So why does the world need another technique for the surgical management of complex intraocular lens (IOL) scenarios? Perhaps we don’t, but tailoring our surgical approaches to specific clinical scenarios makes intellectual sense… So here is another one:
In the March 15, 2017 edition of RETINA, our group presented a novel surgical approach for patients with an unmet need. Eyes that require an IOL and have insufficient capsular support can be managed by a host of techniques. However, after trauma, eyes that have iridodonesis and/or an irregular dilated pupil present unique challenges. Secondary angle recession, which is often present, makes placement of an ACIOL less attractive. Traumatic iridodonesis may result in recurrent hemorrhage secondary to rubbing of the mobile iris against a typical PCIOL fixated to the sclera with or without sutures. An abnormal or dilated pupil may result in visual dysfunction if the patient sees around the IOL optic.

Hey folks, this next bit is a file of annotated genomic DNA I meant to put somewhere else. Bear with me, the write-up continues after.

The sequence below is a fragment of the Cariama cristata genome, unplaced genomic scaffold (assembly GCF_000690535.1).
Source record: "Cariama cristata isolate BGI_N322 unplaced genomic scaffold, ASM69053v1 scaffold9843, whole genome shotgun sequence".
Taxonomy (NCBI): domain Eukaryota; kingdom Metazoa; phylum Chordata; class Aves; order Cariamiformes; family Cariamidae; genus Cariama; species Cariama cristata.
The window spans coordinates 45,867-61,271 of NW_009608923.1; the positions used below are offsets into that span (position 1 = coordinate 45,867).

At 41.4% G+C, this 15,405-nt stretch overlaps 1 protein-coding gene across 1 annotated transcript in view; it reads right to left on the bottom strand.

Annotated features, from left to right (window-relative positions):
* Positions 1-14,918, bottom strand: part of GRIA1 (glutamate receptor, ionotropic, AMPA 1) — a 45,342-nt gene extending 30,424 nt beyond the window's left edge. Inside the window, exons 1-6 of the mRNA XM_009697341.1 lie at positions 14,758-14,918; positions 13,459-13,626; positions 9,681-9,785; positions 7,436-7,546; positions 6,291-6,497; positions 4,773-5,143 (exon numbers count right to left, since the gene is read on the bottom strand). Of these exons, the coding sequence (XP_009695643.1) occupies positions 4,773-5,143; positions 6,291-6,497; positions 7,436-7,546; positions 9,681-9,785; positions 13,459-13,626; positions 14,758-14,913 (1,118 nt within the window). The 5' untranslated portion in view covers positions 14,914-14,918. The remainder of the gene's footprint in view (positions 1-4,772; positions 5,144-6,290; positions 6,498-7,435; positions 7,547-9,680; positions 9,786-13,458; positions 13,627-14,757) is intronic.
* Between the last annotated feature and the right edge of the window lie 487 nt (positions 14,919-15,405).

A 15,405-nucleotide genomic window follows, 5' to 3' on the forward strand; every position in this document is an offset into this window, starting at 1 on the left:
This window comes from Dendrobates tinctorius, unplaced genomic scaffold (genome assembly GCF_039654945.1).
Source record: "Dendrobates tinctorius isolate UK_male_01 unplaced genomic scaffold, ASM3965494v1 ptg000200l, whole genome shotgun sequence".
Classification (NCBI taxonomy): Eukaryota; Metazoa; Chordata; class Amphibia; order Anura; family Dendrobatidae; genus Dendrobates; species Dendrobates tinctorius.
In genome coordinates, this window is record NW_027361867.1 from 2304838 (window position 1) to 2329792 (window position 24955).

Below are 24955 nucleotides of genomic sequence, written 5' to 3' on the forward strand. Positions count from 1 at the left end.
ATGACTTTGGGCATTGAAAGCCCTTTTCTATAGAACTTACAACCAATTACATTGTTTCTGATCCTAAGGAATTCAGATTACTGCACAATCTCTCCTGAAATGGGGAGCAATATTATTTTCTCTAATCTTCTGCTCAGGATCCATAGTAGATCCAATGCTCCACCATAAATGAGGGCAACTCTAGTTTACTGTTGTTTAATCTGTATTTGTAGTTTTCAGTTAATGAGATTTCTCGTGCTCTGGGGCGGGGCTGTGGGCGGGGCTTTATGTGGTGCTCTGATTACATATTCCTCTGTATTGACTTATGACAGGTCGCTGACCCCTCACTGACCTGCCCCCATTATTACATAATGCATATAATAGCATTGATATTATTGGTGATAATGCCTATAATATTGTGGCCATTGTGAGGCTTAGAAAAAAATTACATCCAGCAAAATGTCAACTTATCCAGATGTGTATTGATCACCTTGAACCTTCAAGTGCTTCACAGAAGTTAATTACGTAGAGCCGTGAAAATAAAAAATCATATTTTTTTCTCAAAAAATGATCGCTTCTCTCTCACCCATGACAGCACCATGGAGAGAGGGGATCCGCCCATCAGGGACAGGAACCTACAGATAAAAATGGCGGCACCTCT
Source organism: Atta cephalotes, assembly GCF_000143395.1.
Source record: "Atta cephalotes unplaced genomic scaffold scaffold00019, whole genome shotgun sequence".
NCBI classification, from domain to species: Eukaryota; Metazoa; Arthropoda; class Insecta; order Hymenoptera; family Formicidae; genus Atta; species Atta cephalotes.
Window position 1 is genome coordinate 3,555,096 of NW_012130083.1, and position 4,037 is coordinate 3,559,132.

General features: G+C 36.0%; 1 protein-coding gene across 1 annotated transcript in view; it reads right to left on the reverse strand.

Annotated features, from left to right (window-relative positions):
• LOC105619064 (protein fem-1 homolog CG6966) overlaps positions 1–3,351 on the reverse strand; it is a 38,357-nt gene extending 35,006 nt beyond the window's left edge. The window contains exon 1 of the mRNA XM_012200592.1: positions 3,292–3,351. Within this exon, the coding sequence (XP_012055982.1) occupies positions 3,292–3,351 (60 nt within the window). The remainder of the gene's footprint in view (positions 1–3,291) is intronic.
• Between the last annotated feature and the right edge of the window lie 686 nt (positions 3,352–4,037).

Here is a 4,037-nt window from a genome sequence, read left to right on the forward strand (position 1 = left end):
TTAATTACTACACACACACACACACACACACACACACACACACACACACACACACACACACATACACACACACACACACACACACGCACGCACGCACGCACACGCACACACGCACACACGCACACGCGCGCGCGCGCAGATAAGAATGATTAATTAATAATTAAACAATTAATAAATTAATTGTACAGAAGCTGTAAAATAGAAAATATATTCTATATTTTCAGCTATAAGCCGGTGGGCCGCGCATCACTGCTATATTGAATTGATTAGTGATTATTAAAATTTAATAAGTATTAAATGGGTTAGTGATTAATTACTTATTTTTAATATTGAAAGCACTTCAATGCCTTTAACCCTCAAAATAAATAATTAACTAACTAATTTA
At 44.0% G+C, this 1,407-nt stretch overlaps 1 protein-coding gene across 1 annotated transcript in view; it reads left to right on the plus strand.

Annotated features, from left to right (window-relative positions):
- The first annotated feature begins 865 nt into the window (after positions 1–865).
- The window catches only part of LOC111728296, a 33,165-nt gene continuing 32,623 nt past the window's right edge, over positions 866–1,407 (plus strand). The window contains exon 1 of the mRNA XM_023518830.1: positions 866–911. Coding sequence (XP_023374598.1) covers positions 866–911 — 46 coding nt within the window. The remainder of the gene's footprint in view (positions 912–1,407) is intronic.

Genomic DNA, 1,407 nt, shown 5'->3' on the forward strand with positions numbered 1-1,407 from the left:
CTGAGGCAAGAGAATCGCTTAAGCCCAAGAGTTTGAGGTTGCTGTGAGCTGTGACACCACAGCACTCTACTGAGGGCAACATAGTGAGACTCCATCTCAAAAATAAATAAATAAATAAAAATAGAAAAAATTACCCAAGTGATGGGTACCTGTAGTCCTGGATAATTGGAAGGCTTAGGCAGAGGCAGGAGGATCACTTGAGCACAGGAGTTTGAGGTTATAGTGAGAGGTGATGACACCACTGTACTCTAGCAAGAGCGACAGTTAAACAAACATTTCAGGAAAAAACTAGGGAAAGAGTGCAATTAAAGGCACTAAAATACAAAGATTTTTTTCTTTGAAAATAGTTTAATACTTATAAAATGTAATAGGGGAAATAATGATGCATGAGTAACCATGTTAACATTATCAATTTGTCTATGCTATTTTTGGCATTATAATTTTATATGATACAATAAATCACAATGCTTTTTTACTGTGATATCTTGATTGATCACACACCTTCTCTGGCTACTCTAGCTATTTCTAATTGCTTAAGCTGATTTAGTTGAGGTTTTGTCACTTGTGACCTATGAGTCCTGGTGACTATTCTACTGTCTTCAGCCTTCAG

To manage this specific scenario, the new approach was developed. This procedure allows for Gore-Tex suture fixation of a CZ70BD IOL using a cow hitch knot. Gore-Tex suture does not degrade over time, the large optic (7mm) limits iris mobility and visualization around a smaller optic, and the cow-hitch allows for four-point fixation.
We have one-year outcomes on a large series at this point, and things are looking excellent to date. With surgery though, the jury remains out for years down the road, when we can see if this is a viable long-term approach. For now, this seems to be a well tolerated way of managing this select patient population.
Jonathan Prenner, M.D.